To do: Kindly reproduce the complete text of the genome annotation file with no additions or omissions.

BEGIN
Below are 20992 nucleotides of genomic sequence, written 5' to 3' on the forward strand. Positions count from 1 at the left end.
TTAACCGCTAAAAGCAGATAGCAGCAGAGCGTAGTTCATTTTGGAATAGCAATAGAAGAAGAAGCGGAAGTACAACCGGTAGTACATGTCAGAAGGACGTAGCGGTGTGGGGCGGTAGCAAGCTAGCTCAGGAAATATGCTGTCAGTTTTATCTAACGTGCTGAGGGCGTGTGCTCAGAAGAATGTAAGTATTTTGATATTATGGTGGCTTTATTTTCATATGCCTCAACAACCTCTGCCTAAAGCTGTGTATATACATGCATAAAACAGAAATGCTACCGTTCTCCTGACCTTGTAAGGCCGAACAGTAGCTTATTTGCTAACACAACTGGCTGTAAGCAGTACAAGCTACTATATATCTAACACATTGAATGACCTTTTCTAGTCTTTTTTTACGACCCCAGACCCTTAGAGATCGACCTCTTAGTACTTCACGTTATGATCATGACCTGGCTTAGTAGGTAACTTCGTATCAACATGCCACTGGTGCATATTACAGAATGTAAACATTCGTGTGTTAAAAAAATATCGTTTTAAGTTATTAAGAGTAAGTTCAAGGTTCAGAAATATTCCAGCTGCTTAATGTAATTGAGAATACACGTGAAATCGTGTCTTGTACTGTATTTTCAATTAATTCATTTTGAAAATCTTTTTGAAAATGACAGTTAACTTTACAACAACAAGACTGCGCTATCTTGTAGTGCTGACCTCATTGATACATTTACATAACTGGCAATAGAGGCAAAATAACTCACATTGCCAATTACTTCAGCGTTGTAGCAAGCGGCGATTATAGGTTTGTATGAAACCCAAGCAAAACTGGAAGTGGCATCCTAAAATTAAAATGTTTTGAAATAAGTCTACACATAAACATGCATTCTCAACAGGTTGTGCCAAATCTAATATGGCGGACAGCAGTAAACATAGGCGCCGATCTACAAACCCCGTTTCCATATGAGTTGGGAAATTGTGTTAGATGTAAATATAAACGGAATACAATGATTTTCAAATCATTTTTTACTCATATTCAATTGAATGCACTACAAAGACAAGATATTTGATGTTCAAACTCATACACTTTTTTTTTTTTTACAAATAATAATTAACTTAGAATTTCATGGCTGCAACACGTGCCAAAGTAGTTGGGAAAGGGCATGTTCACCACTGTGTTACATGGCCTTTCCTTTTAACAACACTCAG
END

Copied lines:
Below are 20992 nucleotides of genomic sequence, written 5' to 3' on the forward strand. Positions count from 1 at the left end.
TTAACCGCTAAAAGCAGATAGCAGCAGAGCGTAGTTCATTTTGGAATAGCAATAGAAGAAGAAGCGGAAGTACAACCGGTAGTACATGTCAGAAGGACGTAGCGGTGTGGGGCGGTAGCAAGCTAGCTCAGGAAATATGCTGTCAGTTTTATCTAACGTGCTGAGGGCGTGTGCTCAGAAGAATGTAAGTATTTTGATATTATGGTGGCTTTATTTTCATATGCCTCAACAACCTCTGCCTAAAGCTGTGTATATACATGCATAAAACAGAAATGCTACCGTTCTCCTGACCTTGTAAGGCCGAACAGTAGCTTATTTGCTAACACAACTGGCTGTAAGCAGTACAAGCTACTATATATCTAACACATTGAATGACCTTTTCTAGTCTTTTTTTACGACCCCAGACCCTTAGAGATCGACCTCTTAGTACTTCACGTTATGATCATGACCTGGCTTAGTAGGTAACTTCGTATCAACATGCCACTGGTGCATATTACAGAATGTAAACATTCGTGTGTTAAAAAAATATCGTTTTAAGTTATTAAGAGTAAGTTCAAGGTTCAGAAATATTCCAGCTGCTTAATGTAATTGAGAATACACGTGAAATCGTGTCTTGTACTGTATTTTCAATTAATTCATTTTGAAAATCTTTTTGAAAATGACAGTTAACTTTACAACAACAAGACTGCGCTATCTTGTAGTGCTGACCTCATTGATACATTTACATAACTGGCAATAGAGGCAAAATAACTCACATTGCCAATTACTTCAGCGTTGTAGCAAGCGGCGATTATAGGTTTGTATGAAACCCAAGCAAAACTGGAAGTGGCATCCTAAAATTAAAATGTTTTGAAATAAGTCTACACATAAACATGCATTCTCAACAGGTTGTGCCAAATCTAATATGGCGGACAGCAGTAAACATAGGCGCCGATCTACAAACCCCGTTTCCATATGAGTTGGGAAATTGTGTTAGATGTAAATATAAACGGAATACAATGATTTTCAAATCATTTTTTACTCATATTCAATTGAATGCACTACAAAGACAAGATATTTGATGTTCAAACTCATACACTTTTTTTTTTTTTACAAATAATAATTAACTTAGAATTTCATGGCTGCAACACGTGCCAAAGTAGTTGGGAAAGGGCATGTTCACCACTGTGTTACATGGCCTTTCCTTTTAACAACACTCAG